By Judge Thomas Wyatt, Chattanooga Just as doctors rarely have professional relationships with healthy people, judges don’t often see cases where the workers’ compensation system works. From the judicial vantage point, I see the stakeholders in the workers’ compensation system -- injured employees, employers, carriers, medical providers and their attorneys -- as prone to adversarial … Continue reading When less is more
By Judge Thomas Wyatt, Chattanooga If you were a child of the 1950s and ‘60s, you probably grew up watching Larry, Moe and Curly (or Shemp), otherwise known as the Three Stooges. Younger lawyers may not have enjoyed this enrichment during their formative years since, as I understand it, more modern and enlightened parents banned Three … Continue reading Educational Conference to Spotlight Critically Acclaimed Ethics Film
By Judge Thomas Wyatt, Chattanooga I could’ve named this article as I did because I was a Boy Scout. More pertinent to its purpose, however, I gave it this name because I was a trial attorney for 32 years. The motto resonates with me. I recently did a little research about the famous Scouting motto … Continue reading Be Prepared!
By Judge Thomas Wyatt, Chattanooga Remember Jack, the beanstalk guy who sold his cow for a pile of magic beans? It got him in trouble. As lawyers, we sometimes want to believe in magic -– especially “magic words.” However, the Appeals Board recently issued a case that dispels that tall tale. As a backdrop, remember … Continue reading If Not Magic Words, Then What?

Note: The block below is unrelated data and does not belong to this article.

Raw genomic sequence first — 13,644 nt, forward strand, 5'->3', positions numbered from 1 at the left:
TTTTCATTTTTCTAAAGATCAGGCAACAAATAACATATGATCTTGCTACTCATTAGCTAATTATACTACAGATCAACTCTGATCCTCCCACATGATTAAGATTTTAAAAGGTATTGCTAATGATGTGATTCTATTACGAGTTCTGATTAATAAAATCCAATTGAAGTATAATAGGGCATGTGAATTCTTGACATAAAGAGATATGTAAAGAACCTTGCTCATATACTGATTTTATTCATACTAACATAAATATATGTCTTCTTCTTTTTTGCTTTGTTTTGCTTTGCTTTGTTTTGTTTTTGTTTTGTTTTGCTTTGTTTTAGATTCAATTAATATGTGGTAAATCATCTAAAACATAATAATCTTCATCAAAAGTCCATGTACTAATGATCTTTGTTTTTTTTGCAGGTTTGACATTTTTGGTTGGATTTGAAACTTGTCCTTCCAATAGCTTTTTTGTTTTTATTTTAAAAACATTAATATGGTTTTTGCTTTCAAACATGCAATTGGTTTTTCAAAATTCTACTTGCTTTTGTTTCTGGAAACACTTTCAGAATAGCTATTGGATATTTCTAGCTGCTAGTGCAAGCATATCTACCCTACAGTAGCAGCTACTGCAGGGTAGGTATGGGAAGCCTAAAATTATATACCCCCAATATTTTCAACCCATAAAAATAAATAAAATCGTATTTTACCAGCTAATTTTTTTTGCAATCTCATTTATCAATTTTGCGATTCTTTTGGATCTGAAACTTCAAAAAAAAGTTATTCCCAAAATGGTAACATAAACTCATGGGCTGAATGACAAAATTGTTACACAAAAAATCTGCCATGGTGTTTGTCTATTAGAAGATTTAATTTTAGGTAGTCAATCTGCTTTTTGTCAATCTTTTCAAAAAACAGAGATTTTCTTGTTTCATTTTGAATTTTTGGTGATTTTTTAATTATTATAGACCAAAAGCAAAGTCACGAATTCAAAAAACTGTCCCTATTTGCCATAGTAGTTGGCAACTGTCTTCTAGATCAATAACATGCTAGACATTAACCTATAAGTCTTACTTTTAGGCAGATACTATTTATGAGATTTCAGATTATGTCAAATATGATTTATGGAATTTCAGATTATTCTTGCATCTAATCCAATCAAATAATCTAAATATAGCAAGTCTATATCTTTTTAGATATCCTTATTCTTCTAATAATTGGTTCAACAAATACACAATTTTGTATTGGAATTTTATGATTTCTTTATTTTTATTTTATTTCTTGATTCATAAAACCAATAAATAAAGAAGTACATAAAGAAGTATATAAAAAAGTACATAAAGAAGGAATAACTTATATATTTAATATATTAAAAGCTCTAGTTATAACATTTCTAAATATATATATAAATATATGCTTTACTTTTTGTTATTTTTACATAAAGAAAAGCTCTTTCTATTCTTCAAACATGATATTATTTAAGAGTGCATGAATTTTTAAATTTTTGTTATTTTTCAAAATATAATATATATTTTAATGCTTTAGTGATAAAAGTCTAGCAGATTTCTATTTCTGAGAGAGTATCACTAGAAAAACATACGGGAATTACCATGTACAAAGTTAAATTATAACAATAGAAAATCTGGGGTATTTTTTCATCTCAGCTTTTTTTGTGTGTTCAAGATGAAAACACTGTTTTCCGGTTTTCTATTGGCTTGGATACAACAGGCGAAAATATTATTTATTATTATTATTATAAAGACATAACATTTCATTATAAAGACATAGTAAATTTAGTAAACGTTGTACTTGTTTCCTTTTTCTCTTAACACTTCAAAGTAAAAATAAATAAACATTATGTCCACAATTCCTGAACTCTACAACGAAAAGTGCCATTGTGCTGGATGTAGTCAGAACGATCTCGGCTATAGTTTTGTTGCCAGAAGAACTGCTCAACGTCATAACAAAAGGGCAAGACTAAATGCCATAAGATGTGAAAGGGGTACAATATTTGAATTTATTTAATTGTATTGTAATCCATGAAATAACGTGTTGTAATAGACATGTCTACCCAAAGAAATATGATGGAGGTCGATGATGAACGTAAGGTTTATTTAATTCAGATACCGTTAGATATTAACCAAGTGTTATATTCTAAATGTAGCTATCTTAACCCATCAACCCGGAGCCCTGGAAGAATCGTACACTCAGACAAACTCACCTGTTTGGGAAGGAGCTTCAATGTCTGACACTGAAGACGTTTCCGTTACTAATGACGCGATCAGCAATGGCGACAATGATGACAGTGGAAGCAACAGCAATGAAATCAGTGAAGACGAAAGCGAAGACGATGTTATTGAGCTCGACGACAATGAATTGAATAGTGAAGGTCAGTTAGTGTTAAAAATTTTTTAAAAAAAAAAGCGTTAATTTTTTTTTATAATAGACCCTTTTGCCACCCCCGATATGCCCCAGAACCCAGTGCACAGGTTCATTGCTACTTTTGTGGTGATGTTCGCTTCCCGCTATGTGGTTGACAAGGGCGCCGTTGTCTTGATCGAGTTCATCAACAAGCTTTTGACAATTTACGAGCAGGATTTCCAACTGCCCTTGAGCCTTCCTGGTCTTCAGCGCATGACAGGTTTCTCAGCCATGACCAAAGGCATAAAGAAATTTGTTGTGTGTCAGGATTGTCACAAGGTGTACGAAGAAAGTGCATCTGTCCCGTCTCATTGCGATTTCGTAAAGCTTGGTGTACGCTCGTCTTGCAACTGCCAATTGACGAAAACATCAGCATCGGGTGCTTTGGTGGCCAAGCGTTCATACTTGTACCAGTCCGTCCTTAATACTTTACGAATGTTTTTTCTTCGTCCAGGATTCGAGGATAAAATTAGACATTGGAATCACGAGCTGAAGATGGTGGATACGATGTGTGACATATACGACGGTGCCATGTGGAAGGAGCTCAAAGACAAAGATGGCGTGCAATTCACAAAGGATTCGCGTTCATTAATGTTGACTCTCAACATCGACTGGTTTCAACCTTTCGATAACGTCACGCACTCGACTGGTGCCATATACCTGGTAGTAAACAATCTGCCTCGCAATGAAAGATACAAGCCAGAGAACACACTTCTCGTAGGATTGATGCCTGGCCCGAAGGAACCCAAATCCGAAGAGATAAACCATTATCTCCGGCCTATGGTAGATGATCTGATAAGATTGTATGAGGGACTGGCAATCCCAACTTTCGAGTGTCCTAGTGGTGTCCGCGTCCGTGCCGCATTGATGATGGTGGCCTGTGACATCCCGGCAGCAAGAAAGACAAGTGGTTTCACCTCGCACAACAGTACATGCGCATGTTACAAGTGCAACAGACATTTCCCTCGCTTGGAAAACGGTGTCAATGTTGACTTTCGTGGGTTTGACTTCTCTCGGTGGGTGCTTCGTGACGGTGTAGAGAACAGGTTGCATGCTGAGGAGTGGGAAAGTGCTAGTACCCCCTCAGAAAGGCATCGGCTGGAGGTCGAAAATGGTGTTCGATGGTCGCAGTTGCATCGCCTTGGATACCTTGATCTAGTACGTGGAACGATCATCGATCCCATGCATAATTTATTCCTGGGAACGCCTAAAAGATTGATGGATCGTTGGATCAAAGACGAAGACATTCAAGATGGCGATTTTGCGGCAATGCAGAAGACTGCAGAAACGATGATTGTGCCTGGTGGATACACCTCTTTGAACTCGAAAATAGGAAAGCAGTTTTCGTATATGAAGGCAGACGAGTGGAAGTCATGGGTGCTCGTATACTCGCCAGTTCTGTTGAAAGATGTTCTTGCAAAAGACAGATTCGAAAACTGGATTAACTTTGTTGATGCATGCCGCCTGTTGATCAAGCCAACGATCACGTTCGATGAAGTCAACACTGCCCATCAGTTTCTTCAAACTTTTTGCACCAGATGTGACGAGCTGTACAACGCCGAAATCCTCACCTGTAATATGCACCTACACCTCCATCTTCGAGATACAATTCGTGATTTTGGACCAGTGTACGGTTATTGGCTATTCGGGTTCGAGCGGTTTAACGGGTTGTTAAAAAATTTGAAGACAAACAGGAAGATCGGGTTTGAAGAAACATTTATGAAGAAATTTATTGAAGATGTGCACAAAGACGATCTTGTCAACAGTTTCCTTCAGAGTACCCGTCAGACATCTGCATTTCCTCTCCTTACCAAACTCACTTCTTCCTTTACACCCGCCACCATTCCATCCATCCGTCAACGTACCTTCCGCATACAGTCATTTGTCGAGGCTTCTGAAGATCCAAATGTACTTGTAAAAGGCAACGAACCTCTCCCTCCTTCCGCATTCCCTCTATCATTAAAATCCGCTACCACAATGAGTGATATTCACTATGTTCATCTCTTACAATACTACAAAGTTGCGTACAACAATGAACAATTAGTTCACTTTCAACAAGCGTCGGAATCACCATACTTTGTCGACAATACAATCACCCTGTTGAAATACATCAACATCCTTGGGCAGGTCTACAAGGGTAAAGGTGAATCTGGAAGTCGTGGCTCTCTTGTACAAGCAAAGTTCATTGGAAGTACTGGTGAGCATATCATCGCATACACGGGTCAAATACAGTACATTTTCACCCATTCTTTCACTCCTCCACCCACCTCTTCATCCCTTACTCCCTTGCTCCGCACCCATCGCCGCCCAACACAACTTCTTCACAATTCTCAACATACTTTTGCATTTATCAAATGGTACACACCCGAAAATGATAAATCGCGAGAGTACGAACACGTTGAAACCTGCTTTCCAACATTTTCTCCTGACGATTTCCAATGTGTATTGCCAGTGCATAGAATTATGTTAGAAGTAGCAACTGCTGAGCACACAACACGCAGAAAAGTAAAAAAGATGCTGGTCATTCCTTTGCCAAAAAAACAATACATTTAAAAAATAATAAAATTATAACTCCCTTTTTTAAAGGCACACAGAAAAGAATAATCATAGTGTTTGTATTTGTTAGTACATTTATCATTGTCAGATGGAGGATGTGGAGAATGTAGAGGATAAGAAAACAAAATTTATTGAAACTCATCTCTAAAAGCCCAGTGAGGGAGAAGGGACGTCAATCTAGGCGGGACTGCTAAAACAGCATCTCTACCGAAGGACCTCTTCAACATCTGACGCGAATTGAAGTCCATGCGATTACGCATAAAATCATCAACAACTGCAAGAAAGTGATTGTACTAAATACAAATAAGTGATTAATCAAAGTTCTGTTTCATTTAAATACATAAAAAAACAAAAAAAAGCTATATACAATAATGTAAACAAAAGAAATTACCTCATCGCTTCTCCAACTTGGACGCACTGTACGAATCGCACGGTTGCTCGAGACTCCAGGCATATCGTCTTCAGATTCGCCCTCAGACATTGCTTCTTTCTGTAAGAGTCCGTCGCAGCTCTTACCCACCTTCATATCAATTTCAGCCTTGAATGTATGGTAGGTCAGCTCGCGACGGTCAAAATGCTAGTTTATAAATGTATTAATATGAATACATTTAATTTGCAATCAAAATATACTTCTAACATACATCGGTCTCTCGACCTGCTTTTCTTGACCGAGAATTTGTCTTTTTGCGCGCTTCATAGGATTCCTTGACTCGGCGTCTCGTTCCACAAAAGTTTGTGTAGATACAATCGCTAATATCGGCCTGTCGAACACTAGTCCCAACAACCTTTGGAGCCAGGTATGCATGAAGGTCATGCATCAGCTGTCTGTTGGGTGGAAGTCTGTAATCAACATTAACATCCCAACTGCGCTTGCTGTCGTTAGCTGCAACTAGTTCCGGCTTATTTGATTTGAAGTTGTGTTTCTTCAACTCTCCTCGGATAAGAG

By Judge Thomas Wyatt, Chattanooga Arnold H. Glasow was a twentieth-century American writer known for one-line descriptions of practices that breed success in business. Among his most familiar quotes is the admonition to “live so that your friends can defend you, but never have to.” Although written for a non-lawyer audience, another of Mr. Glasow’s … Continue reading Learning the Limitations
By Judge Thomas Wyatt In a recent claim, another Workers’ Compensation judge noted that counsel used terms such as “ridiculous,” “asinine,” “fraudulent,” and “untruthful,” in describing their opponent’s positions. This brought to mind that, in one of my first cases, the lawyers exchanged descriptions of “fool” and “idiot” when referring to each other. In my … Continue reading Why You Gotta Be So Mean?